Blast from the past
“A video work preceeded by the first version Video Conference: Exposition 1.0 shown in 2008, explores the relationship between human, and electronical and mechanical visual capabilities and capacities. Through the interplay of equipments, gadgets and live feed to create pulses of imageries that are unique from the combination of singular signals (analogue) and digital video, the work seeks to examine the crux of visual manipulation as a reaction on the bombardment of consumeristic technology.” (artist’s text, extracted from theblackmark.sg website)
One might miss the work consisting of 2 screens and think it was the surveillance monitor, and live feed gone awry – a gabbled, flickering image of the interior of the shop, distorted and wavy. Like his earlier works, Urich Lau examines, and experiments with the limits of electronic lens-based media, from photocopying machines, digital video, and now surveillance cameras. Obsessed with distorting means of image making, the live feed is possibly fed onto itself, creating the cascaded mirror effect. The camera looking at itself looking, an art theme since Nam June Paik, and Bruce Nauman started popularising the use of video in art. Theoretical appreciation aside, the work might be a clever play on ‘consumerism’, where desire to ‘buy/consume’ feeds onto itself, and placed in a hip shop where local designer dresses average at $200+ a piece. Visually, the work is too subtle to have any presence, lost on the shelves.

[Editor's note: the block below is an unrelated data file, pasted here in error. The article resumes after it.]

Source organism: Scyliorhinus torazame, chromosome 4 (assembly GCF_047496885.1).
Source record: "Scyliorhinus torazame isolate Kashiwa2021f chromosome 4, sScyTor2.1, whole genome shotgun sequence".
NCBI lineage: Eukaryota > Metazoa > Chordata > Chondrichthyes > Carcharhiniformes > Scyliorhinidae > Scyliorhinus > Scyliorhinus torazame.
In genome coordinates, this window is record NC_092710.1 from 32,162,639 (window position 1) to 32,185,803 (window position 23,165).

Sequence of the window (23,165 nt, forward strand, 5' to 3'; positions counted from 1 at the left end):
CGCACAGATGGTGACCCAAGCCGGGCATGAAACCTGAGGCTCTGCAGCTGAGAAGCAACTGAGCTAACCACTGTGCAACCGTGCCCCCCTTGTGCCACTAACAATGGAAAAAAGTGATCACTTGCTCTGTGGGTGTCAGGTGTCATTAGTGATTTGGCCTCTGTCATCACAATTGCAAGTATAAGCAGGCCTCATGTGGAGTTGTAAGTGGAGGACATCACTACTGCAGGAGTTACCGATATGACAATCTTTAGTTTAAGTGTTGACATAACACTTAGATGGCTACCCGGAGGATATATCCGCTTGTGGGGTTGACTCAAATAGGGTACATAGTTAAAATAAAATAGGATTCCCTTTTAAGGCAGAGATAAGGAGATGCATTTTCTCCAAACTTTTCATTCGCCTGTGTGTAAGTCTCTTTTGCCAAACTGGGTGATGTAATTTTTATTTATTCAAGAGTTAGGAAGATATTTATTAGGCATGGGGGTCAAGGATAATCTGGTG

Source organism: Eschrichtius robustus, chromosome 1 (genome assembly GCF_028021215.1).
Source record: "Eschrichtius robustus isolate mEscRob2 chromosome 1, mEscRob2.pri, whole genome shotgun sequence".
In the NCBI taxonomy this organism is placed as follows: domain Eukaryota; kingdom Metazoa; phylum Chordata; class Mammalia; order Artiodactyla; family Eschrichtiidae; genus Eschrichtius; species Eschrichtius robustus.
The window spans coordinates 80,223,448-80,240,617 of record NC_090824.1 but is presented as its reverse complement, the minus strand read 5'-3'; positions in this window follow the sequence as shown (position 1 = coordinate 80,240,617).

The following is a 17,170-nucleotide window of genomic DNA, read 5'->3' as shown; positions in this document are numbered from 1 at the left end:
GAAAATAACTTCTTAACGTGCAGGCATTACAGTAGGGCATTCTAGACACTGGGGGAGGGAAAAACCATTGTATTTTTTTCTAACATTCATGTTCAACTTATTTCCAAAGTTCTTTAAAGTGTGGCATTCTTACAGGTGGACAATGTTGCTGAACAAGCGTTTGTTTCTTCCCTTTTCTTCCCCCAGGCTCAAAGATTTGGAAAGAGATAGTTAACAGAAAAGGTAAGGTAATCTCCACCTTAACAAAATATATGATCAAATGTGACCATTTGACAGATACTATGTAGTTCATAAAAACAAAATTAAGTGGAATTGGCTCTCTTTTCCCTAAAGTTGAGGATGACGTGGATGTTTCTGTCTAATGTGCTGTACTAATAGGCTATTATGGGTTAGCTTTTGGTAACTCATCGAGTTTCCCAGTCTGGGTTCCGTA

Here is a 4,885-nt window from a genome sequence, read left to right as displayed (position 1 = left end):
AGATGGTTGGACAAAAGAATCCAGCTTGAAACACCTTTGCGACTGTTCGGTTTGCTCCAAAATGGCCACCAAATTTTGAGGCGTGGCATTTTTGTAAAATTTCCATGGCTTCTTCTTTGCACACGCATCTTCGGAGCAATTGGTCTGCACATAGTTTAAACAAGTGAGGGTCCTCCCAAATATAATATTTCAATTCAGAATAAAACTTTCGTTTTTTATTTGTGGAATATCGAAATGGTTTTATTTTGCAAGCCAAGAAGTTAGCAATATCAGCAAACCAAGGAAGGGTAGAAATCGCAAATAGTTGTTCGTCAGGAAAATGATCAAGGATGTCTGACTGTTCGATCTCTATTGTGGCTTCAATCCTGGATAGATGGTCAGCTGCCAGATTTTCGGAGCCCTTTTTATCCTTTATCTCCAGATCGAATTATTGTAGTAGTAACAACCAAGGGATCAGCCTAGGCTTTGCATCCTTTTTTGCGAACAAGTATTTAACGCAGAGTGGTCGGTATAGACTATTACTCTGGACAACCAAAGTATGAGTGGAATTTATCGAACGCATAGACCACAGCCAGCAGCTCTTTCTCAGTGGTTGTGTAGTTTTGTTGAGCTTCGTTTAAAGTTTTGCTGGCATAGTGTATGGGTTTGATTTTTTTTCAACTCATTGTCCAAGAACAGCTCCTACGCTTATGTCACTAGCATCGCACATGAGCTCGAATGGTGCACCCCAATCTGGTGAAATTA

Video Conference: Solo 1.0
The near 30 minute performance by Yuzuru Maeda, consists of playing the violin in tune with a pre-recorded digital sampled track piped through a simple guitar amplifier, while wearing a headgear. This headgear consists of two approximately 3 inch screens, and mounted with a minature camera, which in turn is linked to a projector that casts a moving image of the ‘screens-eyes’ surveying the room of its audience. While fairly in tune, and blind-folded, the violin-play was largely shy, weak and muddy at its worst; it did its’ ‘good feel’ moments towards the end, but little could be said about the projection. Taking this at face value, we could interpret this solo piece as raw, and exploratory where visuals meet music in the most primitive video way – live feeds and live music, and projection. If we look at the work from the awareness of the history of video art, such as those by Nam June Paik (TV Bra for Living Sculpture, 1976), Yves Klein’s Monotone Symphony (1960) and Laurie Anderson, visuals and audio had their brief encounters. They all had their awkward moments, defying hollywood epic soundtrack renditions. This Solo 1.0 seemed to be an attempt to reprieve raw video and music, delving deep into our interpretation life, new age music, and huddling in a dark room where a performance took place. If the video ‘live feed’ and ‘projection’ worked, we would have seen ourselves, ‘huddling in a dark room where a performance took place’, becoming part of the performance or ambient trace. This solo, I hope, will lead onto other experimental projects by the artists, more fruitful collaborations not unlike those by KYTV or Theatreworks.